Broken EmbracesMarch 18, 2009
Harry Caine, a blind writer, reaches this moment in time when he has to heal his wounds from 14 years back. He was then still known by his real name, Mateo Blanco, and directing his last movie.
Release Year: 2009
Rating: 7.2/10 (16,092 voted)
Critic's Score: 76/100
Stars: Penélope Cruz, Lluís Homar, Blanca Portillo
Passion, obsession, wealth, jealousy, family, guilt, and creativity. In Madrid, Harry Caine is a blind screenwriter, assisted by Judit and her son Diego. The past comes rushing in when Harry learns of the death of Ernesto Martel, a wealthy businessman, and Ernesto's son pays Harry a visit. In a series of flashbacks to the 1990s, we see Harry, who was then Mateo Blanco, a director; he falls in love with Ernesto's mistress, Lena, and casts her in a film, which Ernesto finances. Ernesto is jealous and obsessive, sending his son to film the making of the movie, to follow Lena and Mateo, and to give him the daily footage. Judit doesn't like Lena. It's a collision course.
José Luis Gómez
Madre de Lena
(as Kiti Mánver)
Lectora de labios
Rossy de Palma
Release Date: 18 March 2009
Filming Locations: Arucas, Gran Canaria, Canary Islands, Spain
Box Office Details
Opening Weekend: £296,048
(30 August 2009)
(23 May 2010)
Did You Know?
The photograph featured in the film of Harry and Lena embracing on Golfo Beach in Lanzarote has its roots in a real life photograph Pedro Almodóvar took of Golfo Beach whilst there in 2000. When he had the photograph developed, the director saw at the bottom of the photo a couple he hadn't noticed on the day embracing. "I felt that the couple hid a secret", he said later. "The whole island was holding a secret. I had to unveil that secret."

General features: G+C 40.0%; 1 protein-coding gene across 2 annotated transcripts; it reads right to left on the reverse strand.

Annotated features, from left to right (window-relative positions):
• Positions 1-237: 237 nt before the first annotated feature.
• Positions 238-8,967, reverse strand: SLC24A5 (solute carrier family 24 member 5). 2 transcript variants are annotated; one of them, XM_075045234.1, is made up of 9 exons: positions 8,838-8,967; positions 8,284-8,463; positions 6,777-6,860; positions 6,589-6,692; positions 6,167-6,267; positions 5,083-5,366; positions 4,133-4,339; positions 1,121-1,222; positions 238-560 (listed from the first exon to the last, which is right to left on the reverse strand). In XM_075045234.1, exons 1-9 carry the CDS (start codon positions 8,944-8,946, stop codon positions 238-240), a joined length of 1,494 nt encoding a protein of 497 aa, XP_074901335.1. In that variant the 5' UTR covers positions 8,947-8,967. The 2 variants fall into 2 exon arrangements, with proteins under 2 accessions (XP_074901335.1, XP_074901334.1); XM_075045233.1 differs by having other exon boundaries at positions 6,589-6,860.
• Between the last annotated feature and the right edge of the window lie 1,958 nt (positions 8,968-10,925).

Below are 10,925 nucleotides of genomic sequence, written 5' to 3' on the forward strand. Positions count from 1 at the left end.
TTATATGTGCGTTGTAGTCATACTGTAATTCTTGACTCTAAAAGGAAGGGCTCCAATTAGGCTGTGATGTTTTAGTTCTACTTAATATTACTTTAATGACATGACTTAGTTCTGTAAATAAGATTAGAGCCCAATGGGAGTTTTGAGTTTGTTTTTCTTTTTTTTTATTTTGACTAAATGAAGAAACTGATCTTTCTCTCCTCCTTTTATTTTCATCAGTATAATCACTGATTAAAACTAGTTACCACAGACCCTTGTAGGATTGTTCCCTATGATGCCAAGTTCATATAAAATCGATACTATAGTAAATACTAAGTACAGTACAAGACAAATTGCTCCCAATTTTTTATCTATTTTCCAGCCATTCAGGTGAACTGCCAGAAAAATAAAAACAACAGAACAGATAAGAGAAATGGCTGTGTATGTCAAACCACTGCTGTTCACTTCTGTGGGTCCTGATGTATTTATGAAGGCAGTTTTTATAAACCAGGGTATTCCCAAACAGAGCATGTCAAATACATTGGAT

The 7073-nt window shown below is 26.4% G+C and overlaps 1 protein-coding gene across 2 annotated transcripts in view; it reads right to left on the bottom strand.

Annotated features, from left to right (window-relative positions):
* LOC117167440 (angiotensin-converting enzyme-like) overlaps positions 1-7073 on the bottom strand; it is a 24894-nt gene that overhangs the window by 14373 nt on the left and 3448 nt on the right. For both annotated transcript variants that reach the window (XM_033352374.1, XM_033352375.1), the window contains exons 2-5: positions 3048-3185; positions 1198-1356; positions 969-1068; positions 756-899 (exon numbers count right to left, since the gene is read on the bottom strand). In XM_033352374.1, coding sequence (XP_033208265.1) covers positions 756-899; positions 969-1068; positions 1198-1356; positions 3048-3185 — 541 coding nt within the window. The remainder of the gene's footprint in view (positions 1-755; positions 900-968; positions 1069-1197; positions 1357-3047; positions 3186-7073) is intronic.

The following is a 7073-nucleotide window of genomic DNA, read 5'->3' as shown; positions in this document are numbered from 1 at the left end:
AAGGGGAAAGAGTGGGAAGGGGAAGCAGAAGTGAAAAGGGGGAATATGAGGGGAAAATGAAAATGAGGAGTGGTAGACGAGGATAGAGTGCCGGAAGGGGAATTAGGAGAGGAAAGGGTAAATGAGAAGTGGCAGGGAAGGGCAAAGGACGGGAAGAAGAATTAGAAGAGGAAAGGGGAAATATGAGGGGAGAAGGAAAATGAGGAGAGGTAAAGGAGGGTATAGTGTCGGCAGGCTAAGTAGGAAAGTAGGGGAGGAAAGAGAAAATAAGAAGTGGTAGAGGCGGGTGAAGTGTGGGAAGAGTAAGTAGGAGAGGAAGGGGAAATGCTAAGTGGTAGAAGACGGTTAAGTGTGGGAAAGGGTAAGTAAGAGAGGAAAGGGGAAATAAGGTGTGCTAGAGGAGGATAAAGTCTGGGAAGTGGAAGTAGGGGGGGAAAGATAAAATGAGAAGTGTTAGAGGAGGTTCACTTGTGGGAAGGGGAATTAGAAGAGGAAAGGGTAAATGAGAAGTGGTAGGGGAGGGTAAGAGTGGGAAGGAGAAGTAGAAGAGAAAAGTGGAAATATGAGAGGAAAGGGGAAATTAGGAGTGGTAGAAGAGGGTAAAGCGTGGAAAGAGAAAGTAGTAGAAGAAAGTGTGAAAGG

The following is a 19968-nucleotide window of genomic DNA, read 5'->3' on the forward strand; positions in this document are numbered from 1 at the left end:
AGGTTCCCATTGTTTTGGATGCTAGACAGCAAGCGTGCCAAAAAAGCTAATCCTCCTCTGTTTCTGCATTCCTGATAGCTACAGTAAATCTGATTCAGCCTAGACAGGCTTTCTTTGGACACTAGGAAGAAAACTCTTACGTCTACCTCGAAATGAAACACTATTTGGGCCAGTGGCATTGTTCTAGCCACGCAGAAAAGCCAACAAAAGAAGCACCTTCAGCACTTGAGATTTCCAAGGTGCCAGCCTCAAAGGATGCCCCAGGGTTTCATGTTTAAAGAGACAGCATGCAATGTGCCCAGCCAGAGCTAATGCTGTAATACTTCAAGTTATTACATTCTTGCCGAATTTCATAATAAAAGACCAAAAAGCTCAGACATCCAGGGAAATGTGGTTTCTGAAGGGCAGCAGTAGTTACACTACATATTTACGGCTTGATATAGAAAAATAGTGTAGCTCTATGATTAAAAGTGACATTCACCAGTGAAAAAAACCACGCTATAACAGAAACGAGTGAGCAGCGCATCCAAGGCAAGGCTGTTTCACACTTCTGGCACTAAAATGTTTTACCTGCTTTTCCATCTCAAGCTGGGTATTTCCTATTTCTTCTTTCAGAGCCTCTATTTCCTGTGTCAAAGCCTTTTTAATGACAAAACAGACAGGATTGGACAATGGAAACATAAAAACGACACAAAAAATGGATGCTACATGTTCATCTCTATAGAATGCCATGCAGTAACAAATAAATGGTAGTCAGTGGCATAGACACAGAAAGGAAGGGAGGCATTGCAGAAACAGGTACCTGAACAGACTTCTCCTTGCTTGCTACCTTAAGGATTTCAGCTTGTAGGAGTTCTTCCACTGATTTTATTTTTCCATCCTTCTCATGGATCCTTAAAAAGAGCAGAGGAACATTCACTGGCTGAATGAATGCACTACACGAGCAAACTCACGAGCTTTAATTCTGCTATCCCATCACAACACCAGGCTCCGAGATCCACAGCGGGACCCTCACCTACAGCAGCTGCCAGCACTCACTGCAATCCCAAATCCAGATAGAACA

At the end of the movie, during Matteo remakes the video, we see two chairs in old video record which are made by Spanish designer Patricia Urquiola for Italian furniture brand Moroso (Antibodi chaise lounge – produced in 2006). While Lena was going to open the door for red dress woman there behind we can see each of them. And also outside in the terrace we can see another chair designed by P. Urquiola for Moroso (Tropicalia chair – produced in 2009). But from 1990 to 1996 P. Urquiola was the assistant professor to Achille Castiglioni and Eugenio Bettinelli at the Politecnico Di Milano and ENSCI in Paris.
[in Spanish, quoting English subtitles]
What's your name?
I used to be called Mateo and I was a film director. I was always tempted by the idea of being someone else, as well as myself. Living one's life wasn't enough, so I invented a pseudonym, Harry Caine, an adventurer who, as fate would have it, became a writer…
Spain's finest export strikes again
Pedro's back and Madrid has gone wild. With the release of his 17th
feature film, "Los Abrazos Rotos" (Broken Embraces) Almodovár tells the
tale of a blind film director (Lluis Omar) and how he came to lose not
only his sight, but also the love of his life (Penelope Cruz). The film
is by no means a departure from the Spaniard's typical traits, with the
picture employing the usual Almodóvar fodder love, lies, tears,
melodrama, comedy – to great effect. The film journeys between the past
and the present, and interweaves diverse stories and viewpoints, to
construct a fascinating drama full of twists and turns. The acting is
terrific and there are many 'in-jokes' involving subtle references to
previous Almodóvar films, with the picture rounded off nicely by a
soundtrack produced by the ever-brilliant Alberto Iglesias (featuring
original music alongside tracks by Uffie, Cat Power and Can).
My only gripe would be the film's length, clocking up over 2 hours a
factor which is noticeable given that the film's storyline does seem to
run out of steam after the 90-minute mark. But that minor complaint
should not detract from the fact that Almodóvar has demonstrated
himself to be one of the most individual and consistent film-makers in
modern cinema. It must be said that 'Los Abrazos Rotos' is not the
tour-de-force that some fans may have hoped for and falls short of
eclipsing what in my opinion was his career high Hable Con Ella (Talk
to Her). Nevertheless, Almodóvar delivers a very engaging film which is
sure to become another hit, and will no doubt earn more accolades for
the man who can deservedly call himself Spain's most successful
film-maker of all time.